Straddling the fence between ethics and innovation is a really good way to get a butt full of splinters. My pal, Carolyn Elefant, must have cheeks of steel to write a post at My Shingle suggesting that the ethics of solo innovation should be subject to crowdsourcing. Oh my.
Carolyn starts by noting that #Altlaw businesses, because they disclaim being law firms while selling the practice of law, are able to get a leap on solos and small firms based on their escaping the strictures of the disciplinary rules that apply to lawyers who admit to being lawyers.
It’s no coincidence that many of the innovations in the legal profession – the Axioms or RocketLawyers and matchmaking platforms are non-law firm entities that aren’t subject to ethics rules. As a result, these companies can push the ethics envelope without fear of serious repercussions. By contrast, if a solo or small firms experiment with a new approach to serving clients, like a virtual office space or a networking arrangement, they can lose their license or reputation if it turns out they made the wrong call (like the Connecticut solos who were prosecuted for ethics violations for participating in Total Attorneys’ lead gen program).
Carolyn then makes the very astute observation that the #ReinventLaw of the New Normal of Future of Law crowd is blind to this glaring ethical sinkhole:
Futurists ignore these very real constraints on solos and smalls. And why not? It’s far more provocative to portray solos and smalls as a bunch of luddites with a guild mentality rather than as responsible business owners reasonably assessing risk in a heavily regulated environment. And frankly, many futurists — particularly those interested in access to venture capital — stand to benefit from the ethics hurdles that keep solos and smalls in their place. After all, if ethics rules stymie solos and smalls from competing with new business models, that simply makes it easier for these #altlaw ventures to push solos and smalls right out of the market.
What? You thought empty rhetoric and incomprehensible jargon about quality and honesty was a substitute for truth? Grow up. But Carolyn was then facing a juncture, a fork in the road, and took a wrong turn.
So how can we provide solos and smalls with guidance as well as insulation from punishment making the wrong decision? Two ways: ethics safe harbors and crowdsourcing ethics opinions.
The problem begins with asking the wrong question, always something to be wary of. Ask a wrong question and you get a wrong answer. By recharacterizing it a bit, the question becomes:
So if #Altlaw businesses are allowed to circumvent lawyer ethics, how can we fashion a way for lawyers to skirt ethics too?
Carolyn’s solution is fascinating: let the people who don’t like the ethical prescriptions for lawyers recreate them so they can do what they please. Crowdsource, baby.
Belying this approach is the fact that the Code of Professional Responsibility is the ugly baby of Old White Lawyers. This, of course, is true. Just as the #ReinventLaw futurists will suffer no one who calls bullshit on their circle jerk, so too are the bar association committees that consider ethics made up of pedantic-bar-association-types who get off on announcing their self-importance at cocktail parties where they have to buy a ticket to be allowed in. They don’t get invited to free parties, for obvious reasons.
But crowdsourcing ethics is the polar extreme, a self-selected group of cutting edge digital natives who have proven themselves so myopic and entitled as to see nothing in ethical rules that doesn’t make their life easier and offer the possibility of making more money. Missing from every single discussion is any voice saying, “what about the clients?”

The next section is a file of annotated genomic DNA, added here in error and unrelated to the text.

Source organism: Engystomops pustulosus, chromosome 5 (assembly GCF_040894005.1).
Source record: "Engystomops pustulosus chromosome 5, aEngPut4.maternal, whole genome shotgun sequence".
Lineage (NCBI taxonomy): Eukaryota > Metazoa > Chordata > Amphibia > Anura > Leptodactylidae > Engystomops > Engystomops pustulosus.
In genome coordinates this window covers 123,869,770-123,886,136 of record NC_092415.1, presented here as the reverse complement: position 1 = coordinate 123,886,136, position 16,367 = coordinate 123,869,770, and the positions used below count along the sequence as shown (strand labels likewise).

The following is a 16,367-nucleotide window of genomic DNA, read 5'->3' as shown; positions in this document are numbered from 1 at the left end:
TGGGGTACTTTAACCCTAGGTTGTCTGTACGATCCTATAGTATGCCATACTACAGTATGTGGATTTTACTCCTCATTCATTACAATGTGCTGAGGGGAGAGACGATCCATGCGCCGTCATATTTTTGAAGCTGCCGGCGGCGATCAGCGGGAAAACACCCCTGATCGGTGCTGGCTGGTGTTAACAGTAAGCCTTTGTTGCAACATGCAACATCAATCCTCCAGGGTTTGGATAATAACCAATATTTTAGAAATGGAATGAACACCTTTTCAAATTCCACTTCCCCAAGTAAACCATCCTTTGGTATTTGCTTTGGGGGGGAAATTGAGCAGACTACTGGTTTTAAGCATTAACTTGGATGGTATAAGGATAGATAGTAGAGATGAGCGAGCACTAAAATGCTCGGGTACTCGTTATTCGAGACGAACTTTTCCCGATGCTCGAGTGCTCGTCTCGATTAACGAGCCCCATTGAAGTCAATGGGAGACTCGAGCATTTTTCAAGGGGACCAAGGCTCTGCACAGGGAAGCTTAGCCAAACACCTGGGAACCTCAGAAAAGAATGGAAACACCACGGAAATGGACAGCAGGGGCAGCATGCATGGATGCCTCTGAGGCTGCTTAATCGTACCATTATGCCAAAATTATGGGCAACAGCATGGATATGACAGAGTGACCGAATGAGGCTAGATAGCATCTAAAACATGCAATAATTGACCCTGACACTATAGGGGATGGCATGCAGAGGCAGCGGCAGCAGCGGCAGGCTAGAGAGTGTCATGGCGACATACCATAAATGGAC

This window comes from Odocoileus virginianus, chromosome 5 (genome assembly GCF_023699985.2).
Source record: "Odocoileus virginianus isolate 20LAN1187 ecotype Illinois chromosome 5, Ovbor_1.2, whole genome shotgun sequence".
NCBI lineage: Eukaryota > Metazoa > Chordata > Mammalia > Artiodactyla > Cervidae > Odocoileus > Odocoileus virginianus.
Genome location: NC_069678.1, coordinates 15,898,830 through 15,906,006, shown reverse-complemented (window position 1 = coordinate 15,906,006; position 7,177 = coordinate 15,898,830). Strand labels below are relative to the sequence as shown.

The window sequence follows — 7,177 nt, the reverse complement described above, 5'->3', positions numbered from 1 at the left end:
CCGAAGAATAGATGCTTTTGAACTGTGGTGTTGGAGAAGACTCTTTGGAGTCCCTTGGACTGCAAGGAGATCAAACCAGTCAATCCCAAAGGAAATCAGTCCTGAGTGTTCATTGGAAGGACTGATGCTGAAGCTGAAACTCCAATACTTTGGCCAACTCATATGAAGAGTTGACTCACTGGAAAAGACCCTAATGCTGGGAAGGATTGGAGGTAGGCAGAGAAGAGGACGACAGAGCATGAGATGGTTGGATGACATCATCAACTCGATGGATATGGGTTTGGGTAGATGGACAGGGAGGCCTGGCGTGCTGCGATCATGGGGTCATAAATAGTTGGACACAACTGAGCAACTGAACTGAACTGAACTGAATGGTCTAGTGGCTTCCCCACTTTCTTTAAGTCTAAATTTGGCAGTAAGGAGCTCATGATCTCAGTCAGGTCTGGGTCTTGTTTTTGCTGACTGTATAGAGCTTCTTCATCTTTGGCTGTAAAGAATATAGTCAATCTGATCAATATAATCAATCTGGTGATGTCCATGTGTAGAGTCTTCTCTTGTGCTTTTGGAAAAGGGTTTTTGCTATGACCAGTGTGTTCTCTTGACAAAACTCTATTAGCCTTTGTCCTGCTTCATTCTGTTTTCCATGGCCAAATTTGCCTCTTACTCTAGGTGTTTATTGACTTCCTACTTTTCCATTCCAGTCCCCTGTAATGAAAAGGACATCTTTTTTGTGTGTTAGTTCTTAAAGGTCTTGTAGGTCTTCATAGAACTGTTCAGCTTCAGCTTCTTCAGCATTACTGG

In a comment to Carolyn’s post, an example is raised about Ohio’s refusal to allow lawyers to practice under trade names. This is also the case in my home jurisdiction, New York.
One example of the useless rule that leads to a double standard is the rule (in Ohio, and other states) the prohibits lawyers from using a trade name for their firms. So I have to name my firm something like “Law office of me,” instead of 21st Century Business Law, which is actually more descriptive of what I am doing. Meanwhile, you’ve got a 600-lawyer firm here, and not a single lawyer in the firm has his or her name in the firm name. It’s all dead white men (which is really what the name of the firm should be, Dead White Men PC). So they are essentially using a trade name, where living solos are prohibited.
This raises an interesting point. First, would the use of a trade name really change anything? Sure, it would allow a lawyer to pick his business name, and choice is always perceived as better than lack of choice, but does “Cool Lawyer in Ohio” make you a successful lawyer when “The Law Office of Joe Smith” doesn’t? I suppose the answer is only when one gets clients via Google search based exclusively on cool law firm names.
On the other hand, is it really a problem that lawyers use trade names rather than their own name? For the most part, of course not. Who cares if a lawyer practices under the name “Cool Lawyer”? The problem arises, however, when the chosen name is “Guaranteed Acquittal of Ohio, Inc.,” or perhaps “Jones and Smith, International,” when the email is answered from a kitchen table by someone named Greenmoyel.
What’s missing from Carolyn’s approach is that the level playing field she rightfully seeks isn’t going to come from reducing ethics applied to lawyers, but eliminating the ability of #Altlaw to escape ethics by hiding behind incomprehensible jargon and lying about what it does.
Rather than call for crowdsourcing the new ethics so that the rules are changed to allow everyone to cheat, the call should be for prosecutors to get to work on those who are engaged in the Unlawful Practice of Law. Now that’s a solution.